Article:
Having a bad race can take you to some pretty unpleasant places. It sounds laughable when discussing it now but back when I was racing on the road placing badly in a mid-week 4th cat closed circuit race really would feel like the end of the world despite being completely inconsequential in just about every sense. Without exception I’d feel physically ill the day before, even with very low-key events. On a couple of occasions the pre-race nerves got the better of me to the extent that I simply couldn’t face starting, using illness or bad weather as an excuse for pulling out at the last minute.

Something else I’ll admit to having struggled with is weight management. In Cycling where great emphasis is placed on being light it’s all too easy to become obsessed with calorie counting and fall prey to fad diets. I’d feel the need to punish myself by riding harder, not having a full recovery meal post-ride or skipping a rest day if I had succumbed to temptation and had a slice of cake or ordered dessert in a restaurant the day before. At my lightest I had a BMI of 19 (right on the boundary between normal & underweight) and my ribs could have been used as a xylophone. Nowadays I’m 10kg heavier and happier for it, being strong and healthy is worth being thirty seconds slower on a local climb.

I’d consider myself to be one of the lucky ones, having taken steps in the right direction in terms of seeking diagnosis and treatment. Now I have ways to keep the problem on a leash and not let it get in the way. It’s one of the reasons my main goal for this season has been to enjoy training & competing as much as possible. As a student there are plenty of things to get stressed about, in the grand scheme of things someone being able to ride a bike faster than me shouldn’t be a massive concern. It’s not like I’m trying to turn pro.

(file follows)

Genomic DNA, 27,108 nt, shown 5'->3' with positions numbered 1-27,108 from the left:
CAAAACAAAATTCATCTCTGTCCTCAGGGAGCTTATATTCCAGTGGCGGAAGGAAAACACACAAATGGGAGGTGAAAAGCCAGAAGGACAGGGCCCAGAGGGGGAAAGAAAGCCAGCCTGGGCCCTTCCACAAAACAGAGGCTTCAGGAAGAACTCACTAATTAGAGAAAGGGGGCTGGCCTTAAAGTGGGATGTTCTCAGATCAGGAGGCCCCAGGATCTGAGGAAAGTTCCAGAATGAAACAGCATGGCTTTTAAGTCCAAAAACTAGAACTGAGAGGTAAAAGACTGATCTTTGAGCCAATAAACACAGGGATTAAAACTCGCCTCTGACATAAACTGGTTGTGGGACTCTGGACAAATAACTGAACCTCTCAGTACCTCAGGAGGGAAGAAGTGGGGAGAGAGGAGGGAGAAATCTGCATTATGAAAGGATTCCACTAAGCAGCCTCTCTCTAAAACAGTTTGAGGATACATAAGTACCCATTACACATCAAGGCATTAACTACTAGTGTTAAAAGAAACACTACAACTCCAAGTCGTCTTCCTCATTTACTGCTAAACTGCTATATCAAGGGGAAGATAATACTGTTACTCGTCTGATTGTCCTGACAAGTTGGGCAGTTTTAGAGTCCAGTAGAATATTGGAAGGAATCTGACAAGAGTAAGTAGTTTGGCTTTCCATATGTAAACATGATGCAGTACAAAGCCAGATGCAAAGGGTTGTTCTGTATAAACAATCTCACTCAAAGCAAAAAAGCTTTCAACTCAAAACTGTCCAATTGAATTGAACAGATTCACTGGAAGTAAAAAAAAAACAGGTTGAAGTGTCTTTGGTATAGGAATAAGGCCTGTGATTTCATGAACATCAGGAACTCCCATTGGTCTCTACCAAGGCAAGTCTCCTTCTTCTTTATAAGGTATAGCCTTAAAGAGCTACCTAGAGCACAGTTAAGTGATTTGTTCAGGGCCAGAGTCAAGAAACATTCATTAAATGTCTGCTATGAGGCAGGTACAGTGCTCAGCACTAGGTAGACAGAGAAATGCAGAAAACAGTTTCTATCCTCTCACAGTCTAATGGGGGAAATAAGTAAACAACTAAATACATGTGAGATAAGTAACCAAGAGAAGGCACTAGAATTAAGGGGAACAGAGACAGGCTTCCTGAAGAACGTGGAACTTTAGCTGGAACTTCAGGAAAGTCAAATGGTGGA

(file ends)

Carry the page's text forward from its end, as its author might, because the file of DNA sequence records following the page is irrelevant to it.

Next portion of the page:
I’m going to end on this point, something I realised a few days back when talking to friend who had recently suffered an injury in training. Nobody would ever accuse you of being attention seeking and making a big fuss out of nothing if you had a broken leg, dislocated shoulder, diabetes etc. It would seem absurd to hide such a problem for months or even years before seeking any help. Why then does it seem like a big deal to be writing this, about something that for many of it’s sufferers can be just as debilitating as any physical affliction? Surely in the 21st Century we need no longer fear being open about our health.

Thanks for reading.

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3 thoughts on “Full Disclosure

      1. No worries, brother. Once I learned I could tell that part of the committee to sit down and shut it, and actually got it to work, I haven’t had a problem since. It’s a daily reprieve based on maintenance. 20-ish years, one day at a time.